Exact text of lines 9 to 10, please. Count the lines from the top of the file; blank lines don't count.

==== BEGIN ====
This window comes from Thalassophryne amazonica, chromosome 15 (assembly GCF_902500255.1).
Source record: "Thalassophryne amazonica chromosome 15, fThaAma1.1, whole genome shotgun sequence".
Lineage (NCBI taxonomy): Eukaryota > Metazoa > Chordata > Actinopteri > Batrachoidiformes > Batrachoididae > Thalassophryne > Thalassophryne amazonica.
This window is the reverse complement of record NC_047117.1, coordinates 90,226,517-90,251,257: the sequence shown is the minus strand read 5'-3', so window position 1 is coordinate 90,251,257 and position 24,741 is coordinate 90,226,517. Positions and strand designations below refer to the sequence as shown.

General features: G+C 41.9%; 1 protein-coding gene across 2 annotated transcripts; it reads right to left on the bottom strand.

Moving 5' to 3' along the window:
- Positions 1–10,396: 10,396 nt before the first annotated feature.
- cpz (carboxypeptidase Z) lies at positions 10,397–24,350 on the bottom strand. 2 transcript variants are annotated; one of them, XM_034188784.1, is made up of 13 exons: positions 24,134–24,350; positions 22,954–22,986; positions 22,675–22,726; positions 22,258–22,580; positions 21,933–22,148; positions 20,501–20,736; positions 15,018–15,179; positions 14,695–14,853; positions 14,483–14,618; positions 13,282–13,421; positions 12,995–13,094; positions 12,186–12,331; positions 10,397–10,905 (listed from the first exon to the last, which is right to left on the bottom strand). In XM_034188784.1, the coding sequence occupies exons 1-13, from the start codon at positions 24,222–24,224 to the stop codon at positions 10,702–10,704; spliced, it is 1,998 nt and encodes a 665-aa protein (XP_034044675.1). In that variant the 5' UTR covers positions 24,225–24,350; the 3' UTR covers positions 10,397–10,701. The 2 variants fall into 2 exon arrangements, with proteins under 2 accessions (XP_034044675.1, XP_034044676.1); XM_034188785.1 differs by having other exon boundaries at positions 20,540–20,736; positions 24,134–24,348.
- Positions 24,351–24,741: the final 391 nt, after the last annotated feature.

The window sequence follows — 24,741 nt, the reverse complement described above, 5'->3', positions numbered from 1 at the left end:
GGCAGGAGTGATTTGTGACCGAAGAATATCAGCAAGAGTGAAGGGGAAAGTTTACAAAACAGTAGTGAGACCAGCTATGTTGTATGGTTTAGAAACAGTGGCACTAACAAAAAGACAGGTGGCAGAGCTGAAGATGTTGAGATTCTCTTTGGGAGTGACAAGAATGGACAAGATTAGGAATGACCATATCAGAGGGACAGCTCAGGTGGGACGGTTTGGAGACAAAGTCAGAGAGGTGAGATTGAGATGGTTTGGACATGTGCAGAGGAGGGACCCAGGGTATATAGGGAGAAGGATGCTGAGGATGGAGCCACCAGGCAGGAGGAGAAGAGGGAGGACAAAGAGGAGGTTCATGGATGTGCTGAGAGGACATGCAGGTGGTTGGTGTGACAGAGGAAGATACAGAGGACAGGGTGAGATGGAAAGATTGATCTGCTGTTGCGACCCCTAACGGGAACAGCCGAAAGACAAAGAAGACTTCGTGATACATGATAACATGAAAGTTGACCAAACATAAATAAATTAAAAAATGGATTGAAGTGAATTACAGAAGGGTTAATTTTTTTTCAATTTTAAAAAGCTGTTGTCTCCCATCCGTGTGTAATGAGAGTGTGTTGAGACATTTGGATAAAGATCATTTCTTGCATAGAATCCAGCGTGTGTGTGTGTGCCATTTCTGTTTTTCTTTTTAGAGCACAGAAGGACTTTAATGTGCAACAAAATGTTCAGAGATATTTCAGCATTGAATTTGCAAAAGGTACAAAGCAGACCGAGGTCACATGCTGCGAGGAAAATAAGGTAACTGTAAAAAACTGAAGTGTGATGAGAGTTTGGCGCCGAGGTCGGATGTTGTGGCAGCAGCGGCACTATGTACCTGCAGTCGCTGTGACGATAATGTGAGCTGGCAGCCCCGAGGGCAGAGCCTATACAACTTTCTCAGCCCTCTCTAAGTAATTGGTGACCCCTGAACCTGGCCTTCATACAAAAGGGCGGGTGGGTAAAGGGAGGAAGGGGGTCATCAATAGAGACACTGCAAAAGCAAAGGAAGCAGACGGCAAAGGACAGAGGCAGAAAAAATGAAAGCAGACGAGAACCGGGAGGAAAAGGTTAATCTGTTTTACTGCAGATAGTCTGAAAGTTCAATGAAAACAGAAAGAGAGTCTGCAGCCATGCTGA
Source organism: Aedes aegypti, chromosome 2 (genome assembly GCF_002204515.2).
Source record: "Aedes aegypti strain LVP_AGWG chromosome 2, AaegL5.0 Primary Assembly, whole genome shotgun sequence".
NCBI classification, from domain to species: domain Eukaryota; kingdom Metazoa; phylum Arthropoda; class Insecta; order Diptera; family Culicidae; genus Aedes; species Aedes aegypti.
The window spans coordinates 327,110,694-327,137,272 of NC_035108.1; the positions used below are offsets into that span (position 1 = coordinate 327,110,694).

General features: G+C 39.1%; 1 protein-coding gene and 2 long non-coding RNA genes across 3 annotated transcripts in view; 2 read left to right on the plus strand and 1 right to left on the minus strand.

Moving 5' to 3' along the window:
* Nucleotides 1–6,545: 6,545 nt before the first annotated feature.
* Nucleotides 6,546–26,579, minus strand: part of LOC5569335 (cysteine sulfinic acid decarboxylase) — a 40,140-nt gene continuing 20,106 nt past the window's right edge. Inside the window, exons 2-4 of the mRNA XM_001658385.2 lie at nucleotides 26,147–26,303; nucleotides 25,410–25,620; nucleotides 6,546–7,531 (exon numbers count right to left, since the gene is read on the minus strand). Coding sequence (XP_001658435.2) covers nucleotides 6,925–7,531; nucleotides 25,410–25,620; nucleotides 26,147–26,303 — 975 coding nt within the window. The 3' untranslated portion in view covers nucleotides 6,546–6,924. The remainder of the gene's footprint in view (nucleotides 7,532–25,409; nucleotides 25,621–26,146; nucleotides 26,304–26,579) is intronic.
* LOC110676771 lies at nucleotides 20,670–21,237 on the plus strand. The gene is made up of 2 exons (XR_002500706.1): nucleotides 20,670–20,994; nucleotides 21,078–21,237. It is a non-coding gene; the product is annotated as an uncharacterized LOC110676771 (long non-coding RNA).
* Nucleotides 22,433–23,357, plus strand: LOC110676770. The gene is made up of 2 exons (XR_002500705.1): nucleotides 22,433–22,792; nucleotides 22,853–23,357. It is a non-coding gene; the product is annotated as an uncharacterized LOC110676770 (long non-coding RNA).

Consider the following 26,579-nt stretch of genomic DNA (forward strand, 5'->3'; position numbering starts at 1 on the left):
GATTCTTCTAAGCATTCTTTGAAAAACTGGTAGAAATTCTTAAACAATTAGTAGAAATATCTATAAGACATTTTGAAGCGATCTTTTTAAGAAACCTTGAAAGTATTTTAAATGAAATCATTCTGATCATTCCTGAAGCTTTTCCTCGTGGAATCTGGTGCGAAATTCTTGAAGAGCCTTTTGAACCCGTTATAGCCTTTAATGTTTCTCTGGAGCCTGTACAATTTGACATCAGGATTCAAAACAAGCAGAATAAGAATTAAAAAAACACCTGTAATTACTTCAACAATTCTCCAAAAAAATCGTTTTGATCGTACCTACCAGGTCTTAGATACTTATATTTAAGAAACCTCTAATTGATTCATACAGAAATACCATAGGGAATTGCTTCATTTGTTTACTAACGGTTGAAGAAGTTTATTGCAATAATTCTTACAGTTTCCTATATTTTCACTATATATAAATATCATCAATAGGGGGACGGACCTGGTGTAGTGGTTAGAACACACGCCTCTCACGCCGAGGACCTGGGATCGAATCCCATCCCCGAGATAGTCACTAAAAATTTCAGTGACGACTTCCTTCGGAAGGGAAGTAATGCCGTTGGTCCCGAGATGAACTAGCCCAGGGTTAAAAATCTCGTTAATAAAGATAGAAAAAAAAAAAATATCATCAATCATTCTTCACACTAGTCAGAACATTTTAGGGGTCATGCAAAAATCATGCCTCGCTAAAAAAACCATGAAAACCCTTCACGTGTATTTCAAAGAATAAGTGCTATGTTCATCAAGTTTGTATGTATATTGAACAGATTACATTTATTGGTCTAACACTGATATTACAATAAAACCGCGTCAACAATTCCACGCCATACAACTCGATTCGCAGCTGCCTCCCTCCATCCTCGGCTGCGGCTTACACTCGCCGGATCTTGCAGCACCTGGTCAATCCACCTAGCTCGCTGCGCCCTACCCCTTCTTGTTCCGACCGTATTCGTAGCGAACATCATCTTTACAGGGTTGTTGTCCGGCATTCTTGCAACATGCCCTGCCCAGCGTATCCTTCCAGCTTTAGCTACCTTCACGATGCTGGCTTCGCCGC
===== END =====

- Positions 24,351–24,741: the final 391 nt, after the last annotated feature.

The window sequence follows — 24,741 nt, the reverse complement described above, 5'->3', positions numbered from 1 at the left end: